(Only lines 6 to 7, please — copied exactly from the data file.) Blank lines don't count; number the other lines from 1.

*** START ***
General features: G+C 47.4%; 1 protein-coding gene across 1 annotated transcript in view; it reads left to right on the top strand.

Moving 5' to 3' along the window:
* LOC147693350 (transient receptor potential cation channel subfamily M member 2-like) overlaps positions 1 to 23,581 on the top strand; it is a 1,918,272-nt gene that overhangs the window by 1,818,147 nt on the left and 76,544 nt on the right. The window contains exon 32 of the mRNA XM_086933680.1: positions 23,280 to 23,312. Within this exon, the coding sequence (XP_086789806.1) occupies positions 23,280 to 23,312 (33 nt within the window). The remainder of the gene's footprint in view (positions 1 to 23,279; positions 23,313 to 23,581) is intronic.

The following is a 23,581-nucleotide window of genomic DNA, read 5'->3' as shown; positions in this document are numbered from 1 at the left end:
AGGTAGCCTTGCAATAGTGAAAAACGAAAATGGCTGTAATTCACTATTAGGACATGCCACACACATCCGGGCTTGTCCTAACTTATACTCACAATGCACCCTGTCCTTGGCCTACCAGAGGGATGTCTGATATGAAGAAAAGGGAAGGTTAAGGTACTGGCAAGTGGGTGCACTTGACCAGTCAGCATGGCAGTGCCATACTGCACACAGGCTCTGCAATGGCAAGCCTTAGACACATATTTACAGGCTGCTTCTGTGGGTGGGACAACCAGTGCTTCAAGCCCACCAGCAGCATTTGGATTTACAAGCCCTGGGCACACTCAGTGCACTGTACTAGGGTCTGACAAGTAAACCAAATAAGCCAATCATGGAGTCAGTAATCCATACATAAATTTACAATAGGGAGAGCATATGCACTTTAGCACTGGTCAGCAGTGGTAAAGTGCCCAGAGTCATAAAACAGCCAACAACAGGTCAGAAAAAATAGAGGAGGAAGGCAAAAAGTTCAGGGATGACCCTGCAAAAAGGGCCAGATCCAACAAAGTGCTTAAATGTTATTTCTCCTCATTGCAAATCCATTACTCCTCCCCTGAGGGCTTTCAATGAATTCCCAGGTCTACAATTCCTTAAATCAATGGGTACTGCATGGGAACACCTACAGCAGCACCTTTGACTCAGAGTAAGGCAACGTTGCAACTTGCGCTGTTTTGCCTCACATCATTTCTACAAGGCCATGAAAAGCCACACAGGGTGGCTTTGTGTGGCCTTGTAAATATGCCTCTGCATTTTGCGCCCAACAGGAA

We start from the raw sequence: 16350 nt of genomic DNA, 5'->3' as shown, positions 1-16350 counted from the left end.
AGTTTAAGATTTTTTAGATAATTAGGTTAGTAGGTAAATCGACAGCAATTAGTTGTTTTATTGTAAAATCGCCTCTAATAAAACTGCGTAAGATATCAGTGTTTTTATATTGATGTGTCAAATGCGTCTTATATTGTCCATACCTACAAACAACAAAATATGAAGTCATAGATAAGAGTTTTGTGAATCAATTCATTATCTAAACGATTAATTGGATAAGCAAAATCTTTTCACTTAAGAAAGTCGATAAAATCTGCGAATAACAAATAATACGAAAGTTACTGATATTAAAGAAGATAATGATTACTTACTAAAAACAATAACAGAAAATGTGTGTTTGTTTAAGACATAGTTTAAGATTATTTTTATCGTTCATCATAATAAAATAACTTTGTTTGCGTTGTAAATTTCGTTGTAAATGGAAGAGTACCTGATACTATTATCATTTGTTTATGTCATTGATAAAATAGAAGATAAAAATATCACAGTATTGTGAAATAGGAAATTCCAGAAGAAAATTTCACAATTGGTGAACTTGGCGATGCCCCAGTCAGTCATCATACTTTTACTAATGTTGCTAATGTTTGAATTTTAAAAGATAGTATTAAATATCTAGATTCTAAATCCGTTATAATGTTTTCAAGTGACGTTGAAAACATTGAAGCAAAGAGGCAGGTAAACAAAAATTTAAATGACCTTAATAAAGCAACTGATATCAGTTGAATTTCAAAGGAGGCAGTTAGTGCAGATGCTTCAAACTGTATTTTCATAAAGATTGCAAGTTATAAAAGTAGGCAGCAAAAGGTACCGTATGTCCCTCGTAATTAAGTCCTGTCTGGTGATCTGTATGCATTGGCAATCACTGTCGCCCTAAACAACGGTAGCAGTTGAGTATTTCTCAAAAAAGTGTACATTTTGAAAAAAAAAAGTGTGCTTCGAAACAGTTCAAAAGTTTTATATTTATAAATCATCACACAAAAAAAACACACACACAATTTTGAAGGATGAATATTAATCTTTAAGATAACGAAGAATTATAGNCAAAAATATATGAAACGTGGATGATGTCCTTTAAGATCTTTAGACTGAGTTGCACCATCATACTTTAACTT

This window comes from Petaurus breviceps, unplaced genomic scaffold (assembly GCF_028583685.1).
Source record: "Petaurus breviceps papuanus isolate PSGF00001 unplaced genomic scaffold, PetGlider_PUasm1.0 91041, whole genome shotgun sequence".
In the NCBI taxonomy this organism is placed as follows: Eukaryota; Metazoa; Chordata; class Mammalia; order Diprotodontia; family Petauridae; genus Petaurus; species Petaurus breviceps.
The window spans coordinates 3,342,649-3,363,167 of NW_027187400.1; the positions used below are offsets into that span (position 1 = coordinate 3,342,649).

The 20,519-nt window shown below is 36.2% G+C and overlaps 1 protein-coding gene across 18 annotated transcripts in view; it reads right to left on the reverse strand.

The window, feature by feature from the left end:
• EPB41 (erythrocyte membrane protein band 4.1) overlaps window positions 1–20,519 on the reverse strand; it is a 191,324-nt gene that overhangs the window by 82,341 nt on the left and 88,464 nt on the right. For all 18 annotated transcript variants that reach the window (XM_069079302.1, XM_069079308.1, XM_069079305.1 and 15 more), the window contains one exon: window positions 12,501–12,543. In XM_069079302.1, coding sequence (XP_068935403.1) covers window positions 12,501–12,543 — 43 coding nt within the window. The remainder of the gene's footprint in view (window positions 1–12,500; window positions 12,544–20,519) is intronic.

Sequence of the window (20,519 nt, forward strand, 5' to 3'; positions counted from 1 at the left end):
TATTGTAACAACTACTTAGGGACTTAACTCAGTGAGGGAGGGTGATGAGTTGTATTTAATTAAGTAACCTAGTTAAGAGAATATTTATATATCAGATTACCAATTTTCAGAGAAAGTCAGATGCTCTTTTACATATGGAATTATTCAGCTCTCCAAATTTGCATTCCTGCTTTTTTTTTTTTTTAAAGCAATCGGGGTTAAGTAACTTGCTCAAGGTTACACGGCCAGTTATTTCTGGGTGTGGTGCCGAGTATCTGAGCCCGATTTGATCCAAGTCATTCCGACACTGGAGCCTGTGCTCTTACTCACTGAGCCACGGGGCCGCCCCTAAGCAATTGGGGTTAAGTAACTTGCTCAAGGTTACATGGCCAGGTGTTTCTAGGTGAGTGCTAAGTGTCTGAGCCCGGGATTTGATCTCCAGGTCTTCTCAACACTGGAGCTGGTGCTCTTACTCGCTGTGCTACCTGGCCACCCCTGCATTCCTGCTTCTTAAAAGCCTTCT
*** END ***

We start from the raw sequence: 16350 nt of genomic DNA, 5'->3' as shown, positions 1-16350 counted from the left end.
AGTTTAAGATTTTTTAGATAATTAGGTTAGTAGGTAAATCGACAGCAATTAGTTGTTTTATTGTAAAATCGCCTCTAATAAAACTGCGTAAGATATCAGTGTTTTTATATTGATGTGTCAAATGCGTCTTATATTGTCCATACCTACAAACAACAAAATATGAAGTCATAGATAAGAGTTTTGTGAATCAATTCATTATCTAAACGATTAATTGGATAAGCAAAATCTTTTCACTTAAGAAAGTCGATAAAATCTGCGAATAACAAATAATACGAAAGTTACTGATATTAAAGAAGATAATGATTACTTACTAAAAACAATAACAGAAAATGTGTGTTTGTTTAAGACATAGTTTAAGATTATTTTTATCGTTCATCATAATAAAATAACTTTGTTTGCGTTGTAAATTTCGTTGTAAATGGAAGAGTACCTGATACTATTATCATTTGTTTATGTCATTGATAAAATAGAAGATAAAAATATCACAGTATTGTGAAATAGGAAATTCCAGAAGAAAATTTCACAATTGGTGAACTTGGCGATGCCCCAGTCAGTCATCATACTTTTACTAATGTTGCTAATGTTTGAATTTTAAAAGATAGTATTAAATATCTAGATTCTAAATCCGTTATAATGTTTTCAAGTGACGTTGAAAACATTGAAGCAAAGAGGCAGGTAAACAAAAATTTAAATGACCTTAATAAAGCAACTGATATCAGTTGAATTTCAAAGGAGGCAGTTAGTGCAGATGCTTCAAACTGTATTTTCATAAAGATTGCAAGTTATAAAAGTAGGCAGCAAAAGGTACCGTATGTCCCTCGTAATTAAGTCCTGTCTGGTGATCTGTATGCATTGGCAATCACTGTCGCCCTAAACAACGGTAGCAGTTGAGTATTTCTCAAAAAAGTGTACATTTTGAAAAAAAAAAGTGTGCTTCGAAACAGTTCAAAAGTTTTATATTTATAAATCATCACACAAAAAAAACACACACACAATTTTGAAGGATGAATATTAATCTTTAAGATAACGAAGAATTATAGNCAAAAATATATGAAACGTGGATGATGTCCTTTAAGATCTTTAGACTGAGTTGCACCATCATACTTTAACTT